Throughout history, the bandana has had many uses. However, none of these has proved quite as iconic - not to mention practical and fashionable at the same time - as the cowboy bandana. The cowboy bandana can be used simply as a quirky and statement-making fashion accessory. It can also be used to block sun, sand, wind or fumes. What makes it great, though, is that it can serve those purposes while still remaining quite chic.
Around the Neck
Take one corner in your hand. Fold the bandana in half so that the corner you are holding meets its opposite, forming a triangle.
Drape the bandana over your shoulders so that the point made by the two matched corners is pointing down your back and the other two points are draped over your shoulders.
Take the two points that are draped over your shoulders in your hands and tie them into a secure square knot. Square knots are simple knots, easy to tie on the fly. With both hands, grasp the two points, and form an "x." Wrap one of the points over the other, just as you would in the first step of tying your shoelaces. Repeat to form a square knot.
Turn the bandana around on your neck so that the point that was pointing down your back is now pointing down your chest.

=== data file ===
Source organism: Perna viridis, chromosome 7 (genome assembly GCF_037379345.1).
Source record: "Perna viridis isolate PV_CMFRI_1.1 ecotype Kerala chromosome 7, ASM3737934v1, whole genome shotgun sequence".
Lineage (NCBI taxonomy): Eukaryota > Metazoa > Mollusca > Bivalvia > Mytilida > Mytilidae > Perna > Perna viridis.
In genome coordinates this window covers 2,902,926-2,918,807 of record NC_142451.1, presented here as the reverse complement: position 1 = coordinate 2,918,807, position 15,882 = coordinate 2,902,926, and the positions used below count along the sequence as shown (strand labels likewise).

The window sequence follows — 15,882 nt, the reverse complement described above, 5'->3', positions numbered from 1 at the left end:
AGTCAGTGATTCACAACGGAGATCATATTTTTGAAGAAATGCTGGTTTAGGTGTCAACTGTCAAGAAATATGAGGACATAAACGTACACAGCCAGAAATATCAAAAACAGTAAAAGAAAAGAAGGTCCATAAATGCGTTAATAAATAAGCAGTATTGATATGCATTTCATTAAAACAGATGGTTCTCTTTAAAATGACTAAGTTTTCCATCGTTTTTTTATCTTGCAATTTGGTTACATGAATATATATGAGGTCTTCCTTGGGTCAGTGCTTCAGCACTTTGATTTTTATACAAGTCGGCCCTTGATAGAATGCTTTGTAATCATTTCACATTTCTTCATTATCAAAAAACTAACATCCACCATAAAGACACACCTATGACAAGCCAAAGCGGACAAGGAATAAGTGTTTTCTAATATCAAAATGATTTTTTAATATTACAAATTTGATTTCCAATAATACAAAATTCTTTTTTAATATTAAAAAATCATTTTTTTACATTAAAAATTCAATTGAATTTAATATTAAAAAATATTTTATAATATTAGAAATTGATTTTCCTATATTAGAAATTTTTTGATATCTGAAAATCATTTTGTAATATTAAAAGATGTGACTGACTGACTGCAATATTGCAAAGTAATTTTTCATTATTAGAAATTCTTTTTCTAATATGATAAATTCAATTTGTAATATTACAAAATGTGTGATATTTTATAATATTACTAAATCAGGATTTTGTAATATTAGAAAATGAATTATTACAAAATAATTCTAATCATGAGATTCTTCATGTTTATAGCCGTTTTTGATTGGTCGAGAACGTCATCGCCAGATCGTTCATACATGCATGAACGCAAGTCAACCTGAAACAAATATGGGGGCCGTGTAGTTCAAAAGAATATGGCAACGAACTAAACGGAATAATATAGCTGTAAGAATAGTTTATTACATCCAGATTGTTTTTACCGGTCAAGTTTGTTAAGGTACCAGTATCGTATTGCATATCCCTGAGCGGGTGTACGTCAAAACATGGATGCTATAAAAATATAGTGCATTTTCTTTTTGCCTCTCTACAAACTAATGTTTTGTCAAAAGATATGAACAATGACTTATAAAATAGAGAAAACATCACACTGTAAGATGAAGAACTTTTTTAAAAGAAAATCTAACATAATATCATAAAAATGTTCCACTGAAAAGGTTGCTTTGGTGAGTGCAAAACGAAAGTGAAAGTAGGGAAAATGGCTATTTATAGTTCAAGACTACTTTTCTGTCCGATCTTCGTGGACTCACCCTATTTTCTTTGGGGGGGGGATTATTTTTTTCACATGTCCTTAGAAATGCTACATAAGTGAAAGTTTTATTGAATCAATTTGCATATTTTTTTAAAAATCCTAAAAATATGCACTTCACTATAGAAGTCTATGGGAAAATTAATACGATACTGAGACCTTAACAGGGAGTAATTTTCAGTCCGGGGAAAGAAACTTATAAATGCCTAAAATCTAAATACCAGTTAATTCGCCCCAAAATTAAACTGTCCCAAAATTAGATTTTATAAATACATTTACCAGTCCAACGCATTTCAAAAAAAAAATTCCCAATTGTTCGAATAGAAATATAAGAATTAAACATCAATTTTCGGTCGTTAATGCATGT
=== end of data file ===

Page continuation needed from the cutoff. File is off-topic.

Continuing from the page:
How to Tie a Bandana Like a Gangsta
How to Wear a Bandana Around Your Neck
How to Roll a Bandana
How to Make Skull Caps With a Bandana
How to Tie a Bandana Skull Cap
How to Wear a Cowboy Bandana
How to Tie a Bandana Around Your Wrist
How to Make a Bandanna Face Mask
Calories in One Slice Provolone Cheese
How to Tie a Bandana Like Tupac
How to Tie a Bandana Like Rosie the ...
How to Make a Pashmina Jacket
How to Wear a Scarf to Cover the Ears
How to Tie a Navy Neckerchief
How to Tie a Square Knot Necktie
How to Make a Hanging Rope
How to Make a Pull Bow
How to Tie a Headscarf in the Dutch ...
How to Retie a Pre-Tied Tie
How to Wear a Maang Tikka
Harold Parker has been writing since 2008. He contributes to online music publications Garbage Days and Dead from Bad Milk. His work has also been published in "The Dead Tree Review," a literary journal at Marlborough College. Parker earned a Bachelor of Arts in creative writing and American literature.